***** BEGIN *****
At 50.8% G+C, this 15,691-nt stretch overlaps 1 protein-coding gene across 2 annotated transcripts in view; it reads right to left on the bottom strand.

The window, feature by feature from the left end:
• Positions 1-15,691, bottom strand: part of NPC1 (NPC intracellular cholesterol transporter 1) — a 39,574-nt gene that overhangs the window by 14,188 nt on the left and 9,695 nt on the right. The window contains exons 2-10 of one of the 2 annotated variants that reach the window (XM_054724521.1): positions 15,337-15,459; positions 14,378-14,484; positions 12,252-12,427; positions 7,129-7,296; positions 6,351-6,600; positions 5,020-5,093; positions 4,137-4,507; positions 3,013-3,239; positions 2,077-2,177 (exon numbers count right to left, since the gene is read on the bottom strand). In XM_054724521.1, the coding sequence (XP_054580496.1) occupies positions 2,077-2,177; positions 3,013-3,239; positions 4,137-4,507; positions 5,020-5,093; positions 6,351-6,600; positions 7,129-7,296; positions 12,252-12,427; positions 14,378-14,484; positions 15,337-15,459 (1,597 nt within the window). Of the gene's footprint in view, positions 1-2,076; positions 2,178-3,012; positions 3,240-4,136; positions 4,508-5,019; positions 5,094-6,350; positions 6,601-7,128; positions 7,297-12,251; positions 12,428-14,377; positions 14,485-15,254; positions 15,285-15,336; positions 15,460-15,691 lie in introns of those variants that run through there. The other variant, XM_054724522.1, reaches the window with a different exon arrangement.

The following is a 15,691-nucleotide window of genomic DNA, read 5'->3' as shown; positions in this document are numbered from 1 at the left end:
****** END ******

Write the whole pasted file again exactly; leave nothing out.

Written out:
At 50.8% G+C, this 15,691-nt stretch overlaps 1 protein-coding gene across 2 annotated transcripts in view; it reads right to left on the bottom strand.

The window, feature by feature from the left end:
• Positions 1-15,691, bottom strand: part of NPC1 (NPC intracellular cholesterol transporter 1) — a 39,574-nt gene that overhangs the window by 14,188 nt on the left and 9,695 nt on the right. The window contains exons 2-10 of one of the 2 annotated variants that reach the window (XM_054724521.1): positions 15,337-15,459; positions 14,378-14,484; positions 12,252-12,427; positions 7,129-7,296; positions 6,351-6,600; positions 5,020-5,093; positions 4,137-4,507; positions 3,013-3,239; positions 2,077-2,177 (exon numbers count right to left, since the gene is read on the bottom strand). In XM_054724521.1, the coding sequence (XP_054580496.1) occupies positions 2,077-2,177; positions 3,013-3,239; positions 4,137-4,507; positions 5,020-5,093; positions 6,351-6,600; positions 7,129-7,296; positions 12,252-12,427; positions 14,378-14,484; positions 15,337-15,459 (1,597 nt within the window). Of the gene's footprint in view, positions 1-2,076; positions 2,178-3,012; positions 3,240-4,136; positions 4,508-5,019; positions 5,094-6,350; positions 6,601-7,128; positions 7,297-12,251; positions 12,428-14,377; positions 14,485-15,254; positions 15,285-15,336; positions 15,460-15,691 lie in introns of those variants that run through there. The other variant, XM_054724522.1, reaches the window with a different exon arrangement.

The following is a 15,691-nucleotide window of genomic DNA, read 5'->3' as shown; positions in this document are numbered from 1 at the left end: